By: JaNae Fleming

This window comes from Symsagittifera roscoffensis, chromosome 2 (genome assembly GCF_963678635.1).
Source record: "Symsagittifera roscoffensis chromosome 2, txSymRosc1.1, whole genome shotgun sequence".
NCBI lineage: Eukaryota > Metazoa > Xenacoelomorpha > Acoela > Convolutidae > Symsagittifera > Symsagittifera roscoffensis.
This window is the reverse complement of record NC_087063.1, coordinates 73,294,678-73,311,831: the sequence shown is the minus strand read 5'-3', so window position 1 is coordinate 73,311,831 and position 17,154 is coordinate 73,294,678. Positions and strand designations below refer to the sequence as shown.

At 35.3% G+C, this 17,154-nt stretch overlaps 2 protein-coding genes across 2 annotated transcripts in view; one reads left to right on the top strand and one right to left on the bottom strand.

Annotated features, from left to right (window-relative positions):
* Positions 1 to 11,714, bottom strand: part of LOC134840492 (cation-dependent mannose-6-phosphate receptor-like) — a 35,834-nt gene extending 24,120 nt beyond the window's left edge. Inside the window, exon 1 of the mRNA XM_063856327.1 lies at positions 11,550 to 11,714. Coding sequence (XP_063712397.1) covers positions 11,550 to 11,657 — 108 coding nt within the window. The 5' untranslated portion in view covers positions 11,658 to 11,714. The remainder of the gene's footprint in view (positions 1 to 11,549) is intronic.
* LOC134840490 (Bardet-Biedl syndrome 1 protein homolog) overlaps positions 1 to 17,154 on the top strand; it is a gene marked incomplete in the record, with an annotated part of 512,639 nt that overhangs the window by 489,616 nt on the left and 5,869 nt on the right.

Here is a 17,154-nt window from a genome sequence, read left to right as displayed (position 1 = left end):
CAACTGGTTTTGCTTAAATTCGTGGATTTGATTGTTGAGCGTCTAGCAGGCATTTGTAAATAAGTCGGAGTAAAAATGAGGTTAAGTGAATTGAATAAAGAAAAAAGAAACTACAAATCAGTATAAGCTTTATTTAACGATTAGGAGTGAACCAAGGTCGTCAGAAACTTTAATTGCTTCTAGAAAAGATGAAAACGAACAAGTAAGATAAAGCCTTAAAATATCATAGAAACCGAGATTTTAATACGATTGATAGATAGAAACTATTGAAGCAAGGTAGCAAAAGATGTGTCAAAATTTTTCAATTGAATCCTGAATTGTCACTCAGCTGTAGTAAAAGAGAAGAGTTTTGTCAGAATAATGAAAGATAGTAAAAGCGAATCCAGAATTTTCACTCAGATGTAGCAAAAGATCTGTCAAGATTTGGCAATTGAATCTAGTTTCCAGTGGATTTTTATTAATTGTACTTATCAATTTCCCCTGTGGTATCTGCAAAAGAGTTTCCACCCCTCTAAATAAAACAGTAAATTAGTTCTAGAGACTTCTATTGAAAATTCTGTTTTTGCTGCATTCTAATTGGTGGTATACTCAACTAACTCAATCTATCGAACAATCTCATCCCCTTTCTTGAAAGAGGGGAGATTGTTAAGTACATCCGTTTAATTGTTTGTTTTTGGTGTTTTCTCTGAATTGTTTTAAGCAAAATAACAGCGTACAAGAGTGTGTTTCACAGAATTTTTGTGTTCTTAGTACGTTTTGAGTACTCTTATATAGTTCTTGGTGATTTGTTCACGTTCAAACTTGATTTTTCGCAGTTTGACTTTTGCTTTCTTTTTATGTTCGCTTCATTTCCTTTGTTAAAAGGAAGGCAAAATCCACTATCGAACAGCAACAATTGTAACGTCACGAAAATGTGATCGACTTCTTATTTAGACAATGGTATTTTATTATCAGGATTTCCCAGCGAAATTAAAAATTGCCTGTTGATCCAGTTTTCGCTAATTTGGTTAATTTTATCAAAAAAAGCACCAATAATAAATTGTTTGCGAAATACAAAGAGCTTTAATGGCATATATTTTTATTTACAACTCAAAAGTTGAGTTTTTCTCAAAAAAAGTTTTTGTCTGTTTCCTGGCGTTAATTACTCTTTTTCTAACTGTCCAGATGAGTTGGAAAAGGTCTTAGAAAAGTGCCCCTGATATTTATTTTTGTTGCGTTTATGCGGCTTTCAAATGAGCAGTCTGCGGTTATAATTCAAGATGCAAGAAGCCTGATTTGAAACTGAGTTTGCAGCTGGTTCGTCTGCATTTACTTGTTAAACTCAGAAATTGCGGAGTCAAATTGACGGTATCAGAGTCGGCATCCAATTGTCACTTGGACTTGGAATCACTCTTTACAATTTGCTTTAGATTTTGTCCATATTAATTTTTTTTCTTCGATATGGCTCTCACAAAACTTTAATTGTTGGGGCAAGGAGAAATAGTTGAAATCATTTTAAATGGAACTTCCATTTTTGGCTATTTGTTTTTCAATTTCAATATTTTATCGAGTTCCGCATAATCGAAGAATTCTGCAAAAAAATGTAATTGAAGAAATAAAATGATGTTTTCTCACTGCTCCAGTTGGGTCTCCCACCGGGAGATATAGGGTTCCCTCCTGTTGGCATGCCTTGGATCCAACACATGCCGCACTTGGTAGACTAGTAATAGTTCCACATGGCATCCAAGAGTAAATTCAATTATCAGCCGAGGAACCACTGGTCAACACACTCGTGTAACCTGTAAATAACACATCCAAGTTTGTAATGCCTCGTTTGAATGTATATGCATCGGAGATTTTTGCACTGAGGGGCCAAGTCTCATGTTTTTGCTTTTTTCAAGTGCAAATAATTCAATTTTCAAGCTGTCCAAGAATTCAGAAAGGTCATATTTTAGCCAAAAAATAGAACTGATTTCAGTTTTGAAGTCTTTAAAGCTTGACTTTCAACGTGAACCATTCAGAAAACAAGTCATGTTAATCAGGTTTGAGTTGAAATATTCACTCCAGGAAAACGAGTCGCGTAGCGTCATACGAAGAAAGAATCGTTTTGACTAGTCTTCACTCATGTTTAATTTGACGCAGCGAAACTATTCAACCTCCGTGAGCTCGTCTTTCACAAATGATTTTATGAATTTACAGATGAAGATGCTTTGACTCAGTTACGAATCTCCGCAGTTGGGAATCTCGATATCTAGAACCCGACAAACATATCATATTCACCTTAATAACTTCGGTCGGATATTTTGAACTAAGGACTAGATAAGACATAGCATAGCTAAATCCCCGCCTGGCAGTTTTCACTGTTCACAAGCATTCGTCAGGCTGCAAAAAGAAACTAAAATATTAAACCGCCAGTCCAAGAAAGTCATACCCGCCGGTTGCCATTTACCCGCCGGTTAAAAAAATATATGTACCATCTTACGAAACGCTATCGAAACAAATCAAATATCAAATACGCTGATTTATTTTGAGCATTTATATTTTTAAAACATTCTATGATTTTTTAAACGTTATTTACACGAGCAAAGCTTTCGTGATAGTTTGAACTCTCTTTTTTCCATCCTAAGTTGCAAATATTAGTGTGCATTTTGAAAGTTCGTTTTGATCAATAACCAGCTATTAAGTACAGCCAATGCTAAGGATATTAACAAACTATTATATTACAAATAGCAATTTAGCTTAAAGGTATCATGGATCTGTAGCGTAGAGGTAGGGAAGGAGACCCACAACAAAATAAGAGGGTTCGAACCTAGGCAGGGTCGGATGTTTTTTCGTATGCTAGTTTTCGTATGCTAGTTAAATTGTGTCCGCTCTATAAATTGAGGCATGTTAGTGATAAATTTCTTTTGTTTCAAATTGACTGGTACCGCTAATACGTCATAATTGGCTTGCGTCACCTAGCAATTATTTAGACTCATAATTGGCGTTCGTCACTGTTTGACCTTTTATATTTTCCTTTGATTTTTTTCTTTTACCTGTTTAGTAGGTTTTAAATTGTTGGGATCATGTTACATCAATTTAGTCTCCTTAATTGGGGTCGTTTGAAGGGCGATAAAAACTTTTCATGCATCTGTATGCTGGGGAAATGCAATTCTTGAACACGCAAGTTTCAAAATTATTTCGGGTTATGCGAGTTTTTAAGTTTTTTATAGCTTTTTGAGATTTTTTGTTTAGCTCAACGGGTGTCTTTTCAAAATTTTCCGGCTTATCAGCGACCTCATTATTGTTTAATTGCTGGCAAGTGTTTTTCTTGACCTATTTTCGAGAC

This article consisted of a brief history of how folk music came about and how it is the root of all African American music. Many of the elements align with African traditions. The performance of folk music and African traditions are very similar from the instruments used to the way it is performed. The difference is that a lot of traditional African, specifically West African, performances are generally a form of celebration but African American folk music was generally a result of the conditions of slavery. One of the most prominent similarities I noticed between African American folk music and African traditions was storytelling. Pattin juba is very similar to griot storytelling, both of which are forms of art. The griot is mostly aligned with poetry and pattin juba is aligned with music. Ford talked about how African American folk music is the root for all African American music and I agree, even in smaller communities. For example, DC natives have a specific genre of music, Go-go, one of the most prominent instruments in every go-go band is the drum, just like the djembe and the washboard, sometimes they even do call and response to engage listeners. Along with go-go, African American folk music is prominent in black gospel songs. One of the elements of African American folk music is call and response, this is often heard in black gospel songs. I think African American folk music can be connected to other cultures coming from the African diaspora being as though the root of the music comes from people originating from Africa, mostly West Africa.